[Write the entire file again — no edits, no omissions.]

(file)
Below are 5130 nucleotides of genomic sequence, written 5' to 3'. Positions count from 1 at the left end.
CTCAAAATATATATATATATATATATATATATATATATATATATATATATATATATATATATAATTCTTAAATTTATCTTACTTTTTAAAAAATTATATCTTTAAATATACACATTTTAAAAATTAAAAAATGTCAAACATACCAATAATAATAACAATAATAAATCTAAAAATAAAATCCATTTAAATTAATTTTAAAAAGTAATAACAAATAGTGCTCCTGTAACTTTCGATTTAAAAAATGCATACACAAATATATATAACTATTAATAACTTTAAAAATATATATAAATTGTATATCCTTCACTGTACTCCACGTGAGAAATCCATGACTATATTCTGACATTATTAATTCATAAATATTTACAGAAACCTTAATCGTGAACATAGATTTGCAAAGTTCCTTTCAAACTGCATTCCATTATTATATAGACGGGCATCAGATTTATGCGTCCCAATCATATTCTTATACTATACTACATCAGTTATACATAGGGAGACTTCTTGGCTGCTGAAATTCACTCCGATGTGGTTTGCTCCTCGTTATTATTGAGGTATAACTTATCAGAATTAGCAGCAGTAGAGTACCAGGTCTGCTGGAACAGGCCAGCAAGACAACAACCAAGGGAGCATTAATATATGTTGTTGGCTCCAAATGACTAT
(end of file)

Below are 5130 nucleotides of genomic sequence, written 5' to 3'. Positions count from 1 at the left end.
CTCAAAATATATATATATATATATATATATATATATATATATATATATATATATATATATATAATTCTTAAATTTATCTTACTTTTTAAAAAATTATATCTTTAAATATACACATTTTAAAAATTAAAAAATGTCAAACATACCAATAATAATAACAATAATAAATCTAAAAATAAAATCCATTTAAATTAATTTTAAAAAGTAATAACAAATAGTGCTCCTGTAACTTTCGATTTAAAAAATGCATACACAAATATATATAACTATTAATAACTTTAAAAATATATATAAATTGTATATCCTTCACTGTACTCCACGTGAGAAATCCATGACTATATTCTGACATTATTAATTCATAAATATTTACAGAAACCTTAATCGTGAACATAGATTTGCAAAGTTCCTTTCAAACTGCATTCCATTATTATATAGACGGGCATCAGATTTATGCGTCCCAATCATATTCTTATACTATACTACATCAGTTATACATAGGGAGACTTCTTGGCTGCTGAAATTCACTCCGATGTGGTTTGCTCCTCGTTATTATTGAGGTATAACTTATCAGAATTAGCAGCAGTAGAGTACCAGGTCTGCTGGAACAGGCCAGCAAGACAACAACCAAGGGAGCATTAATATATGTTGTTGGCTCCAAATGACTAT